Become a Member

< Back to All

House, Senate Leaders Name Legislative Priorities For 2018

January 9, 2018

Getting rid of driver responsibility fees sooner and reforming mental health services in Michigan would count among House Speaker Tom Leonard’s (R-DeWitt) legislative priorities for 2018.

Getting the skilled trades package, which passed through the House just before Christmas, through Senate and paying down long-term debt would round out his list. 

Senate Majority Leader Arlan Meekhof (R-West Olive) is “focused on continuing the eighth year of a budget done ahead of schedule,” according to spokesperson Amber McCann. Meekhof is also looking at the impact of the new federal tax plan on Michigan taxpayers. He wants to make sure “taxpayers benefit” from any adjustment to Michigan tax code. 

Finally, the Senate Leader “would like to reach consensus on the driver responsibility fee legislation.” 

The Senate and House have competing versions of driver responsibility fee (DRF) elimination bills. The Senate version frees drivers from unpaid DRFs of six or more years. It also allows those with fees issued more recently a chance to keep their driver’s licenses if they pay their outstanding fees off. 

The House version wipes away all DRFs from all drivers, giving them a clean slate as of Oct. 2018. 

“Something that is near and dear to my heart, I want to see a resolution to this driver responsibility fee situation that we have right now,” Leonard said. “We’ve got over 300,000 of our citizens who are currently driving without a driver’s license. It is time we got that addressed.” 

But opponents of total elimination say that would cost the state budget too much. 

“The time is over for excuses,” Leonard responded. “Again, we’ve got 300,000 residents that need to get their driver’s licenses back and I believe we have waited long enough. As you have seen, we had nearly $280 million in lapsed dollars from that the last budget cycle. This is something we can afford. It is the right thing to do. We need to get these people their driver’s licenses back.”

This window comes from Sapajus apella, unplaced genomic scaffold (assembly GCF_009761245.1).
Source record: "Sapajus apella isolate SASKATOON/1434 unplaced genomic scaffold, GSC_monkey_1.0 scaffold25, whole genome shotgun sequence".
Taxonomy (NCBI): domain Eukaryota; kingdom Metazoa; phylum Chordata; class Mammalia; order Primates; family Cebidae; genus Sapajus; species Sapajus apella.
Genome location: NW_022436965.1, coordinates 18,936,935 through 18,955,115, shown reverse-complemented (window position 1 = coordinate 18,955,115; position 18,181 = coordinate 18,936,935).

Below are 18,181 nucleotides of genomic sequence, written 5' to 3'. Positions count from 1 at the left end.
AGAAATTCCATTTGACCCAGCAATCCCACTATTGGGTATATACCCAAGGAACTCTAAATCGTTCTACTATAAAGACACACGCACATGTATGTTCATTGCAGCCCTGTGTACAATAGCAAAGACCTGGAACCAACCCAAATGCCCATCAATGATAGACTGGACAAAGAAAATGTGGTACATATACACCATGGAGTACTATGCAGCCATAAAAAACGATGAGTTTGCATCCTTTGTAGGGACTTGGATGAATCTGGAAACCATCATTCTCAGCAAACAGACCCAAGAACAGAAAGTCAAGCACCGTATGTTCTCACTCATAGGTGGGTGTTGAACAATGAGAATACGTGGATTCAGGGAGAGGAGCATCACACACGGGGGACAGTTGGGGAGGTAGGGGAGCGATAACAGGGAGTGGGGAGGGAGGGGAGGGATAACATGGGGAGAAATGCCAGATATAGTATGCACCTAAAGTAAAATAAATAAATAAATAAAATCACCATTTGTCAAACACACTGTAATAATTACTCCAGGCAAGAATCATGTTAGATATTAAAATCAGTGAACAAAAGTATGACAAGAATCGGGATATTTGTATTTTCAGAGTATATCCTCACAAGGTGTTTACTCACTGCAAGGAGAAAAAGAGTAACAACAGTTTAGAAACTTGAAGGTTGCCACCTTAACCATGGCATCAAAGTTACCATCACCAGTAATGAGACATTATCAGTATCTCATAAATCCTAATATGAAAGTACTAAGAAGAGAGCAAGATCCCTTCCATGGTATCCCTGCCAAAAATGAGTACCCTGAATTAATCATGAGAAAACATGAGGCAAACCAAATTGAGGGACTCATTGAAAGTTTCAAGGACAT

Leonard told reporters at the end of session just before the Christmas break that he’s also eager to take up reforms to mental health services. 

“I would like to get some bills dropped,” he said. “The task force was out for the past several months meeting with interest groups and having their town halls so I would like to see those put into bills.” 

Referred to as the Community, Access, Resources, Education and Safety (CARES) Task Force and headed up by Rep. Hank Vaupel (R-Fowlerville) and Rep. Klint Kesto (R-Commerce Twp.), the group held hearings across the state. Vaupel has said there are good mental health services in the state, but that services are not consistent and differ in every county. He expects drafts to be submitted shortly. 

Leonard’s spokesperson, Gideon D’Assandro, added passage of the five bills in the skilled trades package to the list of legislative priorities. HB 5141, HB 5142, HB 5143, HB 5144 and HB 5145 are intended to boost career tech courses in public schools for students not college bound. The most controversial piece in the package was HB 5141, by Rep. Bronna Kahle (R-Adrian), that would allow licensed professionals to teach courses in their area of expertise without a teaching degree. 

“When you look at what the Michigan unemployment rate is right now, we are essentially at full employment,” Leonard said. “The problem right now is we don’t have enough skilled individuals to take a lot of these skilled trade jobs.” 

Paying down debt for MPSERS, State Employee Retirement , the State Police and other long-term liabilities counts as another priority, D’Assandro said. Some $8.5 billion has paid down since 2011, he said. About $6.61 billion of that is additional payments the legislature has made to get ahead on the long-term debts. 

McCann said another priority for Meekhof in the Senate is “monitoring the proposed laws that may come before the legislature in the form of citizens’ initiatives.” 

So far, three initiative petitions have been submitted for the 2018 ballot regarding legalization of recreational marijuana, redistricting and repeal of the prevailing wage law.

Share On: